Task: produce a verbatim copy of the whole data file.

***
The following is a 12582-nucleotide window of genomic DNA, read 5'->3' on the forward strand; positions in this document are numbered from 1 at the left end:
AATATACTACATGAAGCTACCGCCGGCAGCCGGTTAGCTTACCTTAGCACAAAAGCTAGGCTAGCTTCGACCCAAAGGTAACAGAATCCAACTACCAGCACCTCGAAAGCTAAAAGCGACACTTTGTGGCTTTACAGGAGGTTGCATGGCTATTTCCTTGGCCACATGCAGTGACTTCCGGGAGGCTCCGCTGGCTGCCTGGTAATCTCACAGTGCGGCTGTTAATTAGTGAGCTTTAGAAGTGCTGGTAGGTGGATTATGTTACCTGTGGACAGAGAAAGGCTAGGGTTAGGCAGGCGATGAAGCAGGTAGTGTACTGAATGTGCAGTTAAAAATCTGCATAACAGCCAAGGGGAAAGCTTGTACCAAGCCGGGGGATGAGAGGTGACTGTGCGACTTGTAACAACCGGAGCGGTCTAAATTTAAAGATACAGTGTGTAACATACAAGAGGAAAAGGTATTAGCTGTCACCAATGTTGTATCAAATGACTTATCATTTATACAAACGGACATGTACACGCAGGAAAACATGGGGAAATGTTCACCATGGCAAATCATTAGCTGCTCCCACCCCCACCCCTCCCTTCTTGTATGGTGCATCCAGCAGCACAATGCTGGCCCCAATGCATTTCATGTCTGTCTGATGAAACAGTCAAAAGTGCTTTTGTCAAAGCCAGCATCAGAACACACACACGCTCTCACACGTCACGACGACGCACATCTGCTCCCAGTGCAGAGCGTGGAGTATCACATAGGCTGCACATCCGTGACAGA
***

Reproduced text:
The following is a 12582-nucleotide window of genomic DNA, read 5'->3' on the forward strand; positions in this document are numbered from 1 at the left end:
AATATACTACATGAAGCTACCGCCGGCAGCCGGTTAGCTTACCTTAGCACAAAAGCTAGGCTAGCTTCGACCCAAAGGTAACAGAATCCAACTACCAGCACCTCGAAAGCTAAAAGCGACACTTTGTGGCTTTACAGGAGGTTGCATGGCTATTTCCTTGGCCACATGCAGTGACTTCCGGGAGGCTCCGCTGGCTGCCTGGTAATCTCACAGTGCGGCTGTTAATTAGTGAGCTTTAGAAGTGCTGGTAGGTGGATTATGTTACCTGTGGACAGAGAAAGGCTAGGGTTAGGCAGGCGATGAAGCAGGTAGTGTACTGAATGTGCAGTTAAAAATCTGCATAACAGCCAAGGGGAAAGCTTGTACCAAGCCGGGGGATGAGAGGTGACTGTGCGACTTGTAACAACCGGAGCGGTCTAAATTTAAAGATACAGTGTGTAACATACAAGAGGAAAAGGTATTAGCTGTCACCAATGTTGTATCAAATGACTTATCATTTATACAAACGGACATGTACACGCAGGAAAACATGGGGAAATGTTCACCATGGCAAATCATTAGCTGCTCCCACCCCCACCCCTCCCTTCTTGTATGGTGCATCCAGCAGCACAATGCTGGCCCCAATGCATTTCATGTCTGTCTGATGAAACAGTCAAAAGTGCTTTTGTCAAAGCCAGCATCAGAACACACACACGCTCTCACACGTCACGACGACGCACATCTGCTCCCAGTGCAGAGCGTGGAGTATCACATAGGCTGCACATCCGTGACAGA